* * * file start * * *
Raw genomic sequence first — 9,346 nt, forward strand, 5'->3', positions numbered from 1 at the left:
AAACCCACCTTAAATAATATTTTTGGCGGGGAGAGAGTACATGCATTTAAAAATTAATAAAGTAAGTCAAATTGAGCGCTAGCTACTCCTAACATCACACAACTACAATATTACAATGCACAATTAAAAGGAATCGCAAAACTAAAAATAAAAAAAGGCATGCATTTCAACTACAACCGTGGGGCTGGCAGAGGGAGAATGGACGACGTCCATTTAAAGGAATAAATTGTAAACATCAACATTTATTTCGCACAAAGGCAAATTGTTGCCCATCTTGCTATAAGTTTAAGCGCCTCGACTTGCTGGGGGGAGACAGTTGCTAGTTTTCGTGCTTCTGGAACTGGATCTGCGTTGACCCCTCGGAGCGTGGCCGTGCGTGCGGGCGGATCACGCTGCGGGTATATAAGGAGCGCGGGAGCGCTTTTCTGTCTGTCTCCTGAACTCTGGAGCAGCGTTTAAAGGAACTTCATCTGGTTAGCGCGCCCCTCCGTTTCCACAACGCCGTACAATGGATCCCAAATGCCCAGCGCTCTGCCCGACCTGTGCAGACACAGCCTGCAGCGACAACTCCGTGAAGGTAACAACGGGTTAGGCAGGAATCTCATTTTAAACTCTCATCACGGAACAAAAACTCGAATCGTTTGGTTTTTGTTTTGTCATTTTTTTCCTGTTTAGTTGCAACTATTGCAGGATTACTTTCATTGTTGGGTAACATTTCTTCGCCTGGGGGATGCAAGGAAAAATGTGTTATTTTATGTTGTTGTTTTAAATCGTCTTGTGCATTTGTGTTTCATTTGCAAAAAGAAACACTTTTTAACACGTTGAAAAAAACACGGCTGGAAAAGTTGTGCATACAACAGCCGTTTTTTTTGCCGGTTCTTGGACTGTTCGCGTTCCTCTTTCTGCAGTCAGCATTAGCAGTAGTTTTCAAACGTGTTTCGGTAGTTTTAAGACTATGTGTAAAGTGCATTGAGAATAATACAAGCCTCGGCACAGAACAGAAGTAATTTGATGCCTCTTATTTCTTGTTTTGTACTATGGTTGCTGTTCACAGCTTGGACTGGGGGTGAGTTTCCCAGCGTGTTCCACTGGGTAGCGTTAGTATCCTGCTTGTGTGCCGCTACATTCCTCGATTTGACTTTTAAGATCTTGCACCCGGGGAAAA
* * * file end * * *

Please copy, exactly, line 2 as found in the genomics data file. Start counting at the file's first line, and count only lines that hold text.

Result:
AAACCCACCTTAAATAATATTTTTGGCGGGGAGAGAGTACATGCATTTAAAAATTAATAAAGTAAGTCAAATTGAGCGCTAGCTACTCCTAACATCACACAACTACAATATTACAATGCACAATTAAAAGGAATCGCAAAACTAAAAATAAAAAAAGGCATGCATTTCAACTACAACCGTGGGGCTGGCAGAGGGAGAATGGACGACGTCCATTTAAAGGAATAAATTGTAAACATCAACATTTATTTCGCACAAAGGCAAATTGTTGCCCATCTTGCTATAAGTTTAAGCGCCTCGACTTGCTGGGGGGAGACAGTTGCTAGTTTTCGTGCTTCTGGAACTGGATCTGCGTTGACCCCTCGGAGCGTGGCCGTGCGTGCGGGCGGATCACGCTGCGGGTATATAAGGAGCGCGGGAGCGCTTTTCTGTCTGTCTCCTGAACTCTGGAGCAGCGTTTAAAGGAACTTCATCTGGTTAGCGCGCCCCTCCGTTTCCACAACGCCGTACAATGGATCCCAAATGCCCAGCGCTCTGCCCGACCTGTGCAGACACAGCCTGCAGCGACAACTCCGTGAAGGTAACAACGGGTTAGGCAGGAATCTCATTTTAAACTCTCATCACGGAACAAAAACTCGAATCGTTTGGTTTTTGTTTTGTCATTTTTTTCCTGTTTAGTTGCAACTATTGCAGGATTACTTTCATTGTTGGGTAACATTTCTTCGCCTGGGGGATGCAAGGAAAAATGTGTTATTTTATGTTGTTGTTTTAAATCGTCTTGTGCATTTGTGTTTCATTTGCAAAAAGAAACACTTTTTAACACGTTGAAAAAAACACGGCTGGAAAAGTTGTGCATACAACAGCCGTTTTTTTTGCCGGTTCTTGGACTGTTCGCGTTCCTCTTTCTGCAGTCAGCATTAGCAGTAGTTTTCAAACGTGTTTCGGTAGTTTTAAGACTATGTGTAAAGTGCATTGAGAATAATACAAGCCTCGGCACAGAACAGAAGTAATTTGATGCCTCTTATTTCTTGTTTTGTACTATGGTTGCTGTTCACAGCTTGGACTGGGGGTGAGTTTCCCAGCGTGTTCCACTGGGTAGCGTTAGTATCCTGCTTGTGTGCCGCTACATTCCTCGATTTGACTTTTAAGATCTTGCACCCGGGGAAAA